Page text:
The configuration file is divided in two sections: server and semantic_space. The server section has the following options:

• host - this allows to specify on which IP address snaut is supposed to listen for requests. Two useful values are 127.0.0.1 (default; listen only for requests coming from the local machine) and 0.0.0.0 (listen for requests from any IP address; if set anyone will be able to communicate with the interface running on this computer)
• port - port on which snaut will listen

The semantic_space allows to configure settings directly related to how snaut handles the semantic spaces, using the following options:

• semspaces_dir - a directory in which available semantic spaces are located ( default ./data/)
• preload_space - if yes load a semantic space on startup (default: yes)
• preload_space_file - if preload_space is set to yes the space in this path will be preloaded (default: xxx)
• preload_space_format - the format of the space that will be preloaded
• prenormalize - when loading a space normalize all vectors to have length 1. This speeds up computation of cosine distances but does not allow to compute the other metrics (default: no)
• matrix_size_limit - a limit on the size of the computation that can be performed using snaut, in general this setting specifies the number of distance value which can be computed in each request, if set to -1 no limit will be enforced (default: -1)
• allow_space_change - if set to yesallow the user to change the loaded semantic space using the web interface (using the Change button in the semantic space menu), if no snaut only the preloaded space can be used (default: yes)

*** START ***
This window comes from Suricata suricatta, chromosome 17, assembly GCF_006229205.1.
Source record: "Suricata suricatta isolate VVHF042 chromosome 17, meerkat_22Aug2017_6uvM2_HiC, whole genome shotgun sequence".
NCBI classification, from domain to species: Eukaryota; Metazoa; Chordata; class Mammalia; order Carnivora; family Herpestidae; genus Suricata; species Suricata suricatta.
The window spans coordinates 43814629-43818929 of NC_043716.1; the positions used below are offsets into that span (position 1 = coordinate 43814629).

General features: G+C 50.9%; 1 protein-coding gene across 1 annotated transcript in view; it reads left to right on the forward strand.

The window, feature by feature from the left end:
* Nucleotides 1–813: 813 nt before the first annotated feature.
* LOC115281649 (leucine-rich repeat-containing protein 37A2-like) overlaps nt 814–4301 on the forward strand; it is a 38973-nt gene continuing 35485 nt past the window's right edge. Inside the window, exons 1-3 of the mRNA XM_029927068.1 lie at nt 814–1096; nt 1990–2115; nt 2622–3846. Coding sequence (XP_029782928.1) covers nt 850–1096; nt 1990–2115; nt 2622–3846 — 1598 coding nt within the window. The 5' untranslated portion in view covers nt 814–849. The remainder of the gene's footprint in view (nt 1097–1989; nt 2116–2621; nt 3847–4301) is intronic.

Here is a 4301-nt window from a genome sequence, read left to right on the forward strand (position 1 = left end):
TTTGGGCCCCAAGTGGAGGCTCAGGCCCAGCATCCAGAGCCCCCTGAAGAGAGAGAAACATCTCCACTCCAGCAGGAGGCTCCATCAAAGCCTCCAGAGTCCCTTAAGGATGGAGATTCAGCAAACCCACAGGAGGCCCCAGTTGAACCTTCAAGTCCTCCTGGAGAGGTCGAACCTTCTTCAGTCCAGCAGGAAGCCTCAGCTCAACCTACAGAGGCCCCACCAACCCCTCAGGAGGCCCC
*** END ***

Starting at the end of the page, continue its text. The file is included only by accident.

# Usage as a Web-server

To run snaut as a webserver on a Linux system you need to follow the following steps:

1) Install gunicorn. In Ubuntu:

  sudo apt-get install gunicorn


2) Clone the snaut repository and install dependencies:

  git clone https://github.com/pmandera/snaut.git


3) Install dependencies:

  cd snaut
sudo pip install -r requirements.txt


4) Install CoffeeScript and compile coffee files to javascript. In Ubuntu:

  sudo apt-get install coffeescript
coffee -c -o snaut/static/js/snaut snaut/coffee


You need to keep in mind that computing semantic distances often involves performing operations over large matrices and can be computationally expensive: you need to make sure that you want to allow external users to make such extensive use of your computational resources.

If you intend to expose the space in the server mode you will need to make some adjustments in the config.ini file.

You need to disallow changing the semantic space loaded by the server by allow_space_change to no. In oreder for snaut to load a semantic space when it is loaded set preload_space to yes and select the space by setting and preload_space_file and preload_space_format.